PHS Editor and Harlequin Historical author Michelle Styles takes a look at how exercise can help with dementia.
One of the frightening things about dementia is that there is no cure and its seeming randomness of striking. Some of this may be because of its long incubation period. And little things you do or fail to do early in life can have consequences as you reach old age. It used to be thought that there was little anyone could do. Brains were set and the rate of decline a foregone conclusion. Thankfully no more!
In a very important study that was published earlier this month, Dr Kirk Erickson showed that regular moderate exercise can help regenerate the brain and delay the onset of mental decline. One very exciting aspect of the find is that people's brain are far less rigid in the way they behave than originally thought. They CAN respond. the brains in the exercise group actually grew slightly after exercise.
Moderate aerobic exercise such as walking is not the magic bullet which can cure dementia but it can slow the rate of decline down. If the rate of decline can be slowed or even stopped, it will make life much easier for sufferers and their families. The final stages of dementia are heartbreaking. Anything that can prevent people going into that is worthwhile to pursue.
Another recent study showed that dancing was very useful in preventing dementia. Of all the forms of exercise, dancing seemed to hold the most benefit and ballroom dancing is best. the study also showed that reading (35% reduced rate of dementia) and doing crossword puzzles at least 4 times per week (47%) helped. But it was dancing at 76% that helped the most. ( there is some research that shows that exercise in your 30s, 40s and 50s has a positive role to play -- I know I am very glad I dance almost every morning and that afterwards, I feel more mentally alert)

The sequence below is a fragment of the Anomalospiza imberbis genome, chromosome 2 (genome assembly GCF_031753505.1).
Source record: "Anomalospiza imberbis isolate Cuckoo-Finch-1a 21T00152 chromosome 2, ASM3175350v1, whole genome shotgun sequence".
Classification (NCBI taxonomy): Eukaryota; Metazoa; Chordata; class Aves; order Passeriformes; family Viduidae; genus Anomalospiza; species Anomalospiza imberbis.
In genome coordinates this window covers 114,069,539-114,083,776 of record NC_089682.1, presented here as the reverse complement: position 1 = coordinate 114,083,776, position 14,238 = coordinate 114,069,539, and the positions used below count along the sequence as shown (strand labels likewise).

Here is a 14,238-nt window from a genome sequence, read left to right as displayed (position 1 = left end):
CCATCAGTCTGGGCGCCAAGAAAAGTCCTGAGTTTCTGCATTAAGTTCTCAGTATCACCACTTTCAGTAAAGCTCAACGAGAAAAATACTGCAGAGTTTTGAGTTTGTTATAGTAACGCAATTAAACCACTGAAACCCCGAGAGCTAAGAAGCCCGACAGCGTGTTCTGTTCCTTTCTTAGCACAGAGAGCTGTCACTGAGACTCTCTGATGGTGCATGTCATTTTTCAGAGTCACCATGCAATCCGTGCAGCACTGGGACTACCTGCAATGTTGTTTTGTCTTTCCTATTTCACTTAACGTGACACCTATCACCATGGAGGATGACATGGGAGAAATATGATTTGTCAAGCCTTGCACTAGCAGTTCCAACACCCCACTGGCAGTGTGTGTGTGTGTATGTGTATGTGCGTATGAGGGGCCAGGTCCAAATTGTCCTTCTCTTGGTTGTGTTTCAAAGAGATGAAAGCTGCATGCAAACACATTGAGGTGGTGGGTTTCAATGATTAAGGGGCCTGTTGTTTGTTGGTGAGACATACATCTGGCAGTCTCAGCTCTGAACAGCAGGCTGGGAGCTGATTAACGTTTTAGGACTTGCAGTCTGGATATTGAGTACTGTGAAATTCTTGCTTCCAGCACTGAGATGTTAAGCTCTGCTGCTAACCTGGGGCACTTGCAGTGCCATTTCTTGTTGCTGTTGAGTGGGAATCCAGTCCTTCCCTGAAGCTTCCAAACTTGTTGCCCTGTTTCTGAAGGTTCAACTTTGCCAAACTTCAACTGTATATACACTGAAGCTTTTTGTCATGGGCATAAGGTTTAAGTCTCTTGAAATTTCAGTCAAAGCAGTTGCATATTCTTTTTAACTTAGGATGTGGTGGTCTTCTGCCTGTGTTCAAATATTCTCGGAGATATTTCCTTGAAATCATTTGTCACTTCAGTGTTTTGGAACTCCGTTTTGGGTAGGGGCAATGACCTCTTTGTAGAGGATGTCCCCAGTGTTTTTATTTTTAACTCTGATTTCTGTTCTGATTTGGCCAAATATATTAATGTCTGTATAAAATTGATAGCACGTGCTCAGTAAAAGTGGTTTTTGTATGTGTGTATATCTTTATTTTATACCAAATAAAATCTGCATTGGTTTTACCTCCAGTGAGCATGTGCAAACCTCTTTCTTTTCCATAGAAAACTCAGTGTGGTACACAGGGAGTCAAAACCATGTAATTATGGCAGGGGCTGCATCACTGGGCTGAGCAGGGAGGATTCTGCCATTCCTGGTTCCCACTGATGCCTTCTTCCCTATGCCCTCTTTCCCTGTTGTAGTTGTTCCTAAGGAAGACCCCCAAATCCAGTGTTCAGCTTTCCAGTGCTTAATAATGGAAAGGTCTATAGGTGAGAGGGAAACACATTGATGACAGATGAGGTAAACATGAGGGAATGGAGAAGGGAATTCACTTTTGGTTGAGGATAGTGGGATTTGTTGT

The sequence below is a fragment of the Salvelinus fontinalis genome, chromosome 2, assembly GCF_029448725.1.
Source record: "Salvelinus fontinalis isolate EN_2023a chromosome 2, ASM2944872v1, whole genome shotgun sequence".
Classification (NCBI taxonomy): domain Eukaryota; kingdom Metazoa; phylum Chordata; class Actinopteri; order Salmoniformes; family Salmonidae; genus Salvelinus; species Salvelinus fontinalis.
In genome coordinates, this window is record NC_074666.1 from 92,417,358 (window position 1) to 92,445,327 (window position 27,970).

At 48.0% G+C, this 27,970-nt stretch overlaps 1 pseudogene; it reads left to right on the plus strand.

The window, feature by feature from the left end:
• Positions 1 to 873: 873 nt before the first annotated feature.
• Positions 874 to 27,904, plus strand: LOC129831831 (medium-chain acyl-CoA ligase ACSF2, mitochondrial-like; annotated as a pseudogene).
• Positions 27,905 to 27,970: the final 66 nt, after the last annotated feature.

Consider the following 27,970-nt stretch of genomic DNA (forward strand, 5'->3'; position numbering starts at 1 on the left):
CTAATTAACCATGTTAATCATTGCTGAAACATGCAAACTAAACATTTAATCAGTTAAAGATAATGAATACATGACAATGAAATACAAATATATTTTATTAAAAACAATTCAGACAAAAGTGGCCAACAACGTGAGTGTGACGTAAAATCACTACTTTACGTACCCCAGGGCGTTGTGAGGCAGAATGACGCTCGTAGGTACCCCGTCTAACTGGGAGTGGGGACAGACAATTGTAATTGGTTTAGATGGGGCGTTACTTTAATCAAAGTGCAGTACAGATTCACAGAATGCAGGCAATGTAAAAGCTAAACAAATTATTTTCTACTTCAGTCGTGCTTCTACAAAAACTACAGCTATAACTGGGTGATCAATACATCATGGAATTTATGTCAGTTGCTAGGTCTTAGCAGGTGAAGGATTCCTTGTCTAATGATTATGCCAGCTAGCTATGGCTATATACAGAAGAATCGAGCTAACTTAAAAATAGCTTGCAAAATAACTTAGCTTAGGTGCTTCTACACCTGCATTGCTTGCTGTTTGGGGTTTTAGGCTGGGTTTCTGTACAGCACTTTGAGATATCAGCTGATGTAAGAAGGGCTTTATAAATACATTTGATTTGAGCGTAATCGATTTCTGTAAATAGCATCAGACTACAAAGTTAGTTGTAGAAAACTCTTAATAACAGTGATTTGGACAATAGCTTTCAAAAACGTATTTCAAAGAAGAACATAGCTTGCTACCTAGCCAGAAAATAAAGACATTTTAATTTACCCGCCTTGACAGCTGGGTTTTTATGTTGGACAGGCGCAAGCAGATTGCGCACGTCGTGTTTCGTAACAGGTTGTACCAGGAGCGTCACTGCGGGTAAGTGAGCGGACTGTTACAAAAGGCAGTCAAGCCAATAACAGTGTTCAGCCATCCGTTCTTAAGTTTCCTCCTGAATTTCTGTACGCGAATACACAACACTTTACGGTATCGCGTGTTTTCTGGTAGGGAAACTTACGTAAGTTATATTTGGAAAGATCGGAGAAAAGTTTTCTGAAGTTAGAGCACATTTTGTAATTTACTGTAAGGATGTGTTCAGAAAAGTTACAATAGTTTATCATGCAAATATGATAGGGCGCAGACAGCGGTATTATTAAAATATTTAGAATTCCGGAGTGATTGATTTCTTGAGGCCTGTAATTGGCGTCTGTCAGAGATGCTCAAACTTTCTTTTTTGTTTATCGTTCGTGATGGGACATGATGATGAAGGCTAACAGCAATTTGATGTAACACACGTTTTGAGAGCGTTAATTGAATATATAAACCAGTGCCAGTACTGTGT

It is all about making connections within the brain. The more connections, the more stepping stones if you will, thoughts can use. Dancing and ballroom dancing in particular means you have to think and adjust your moves. It promotes a brain to muscle connection which may not be there with other forms of exercise. You have to be highly attentive to the possibility's or you will trip over your feet (or your partner's feet). It is that being open to the possibilities which helps promote intelligence. Creative thinking on your feet can help slow the rate of decline. Dancing can make you smarter!
There are things a person can do to first prevent dementia and secondly slow the rate of decline down. But they have to be motivated to do them. And encountering people with dementia and seeing how the world treats them should provide some incentive. Dementia creates a brick wall between the sufferer and the world. If we can slow down the bricks, the sufferer can have a better quality of life and be independent for far longer. It is about holding on to what you have got. Simply doing nothing is a very bad idea indeed!
Good nutrition also has a part to play and I will look at the nutrition connection next month.
Michelle Styles writes warm, witty and intimate historical romance for Harlequin Historical. Her mother in law has dementia and entered a care home after a family crisis. These articles are Michelle's small attempt to educate people. You can read more about Michelle and her books on www.michellestyles.co.uk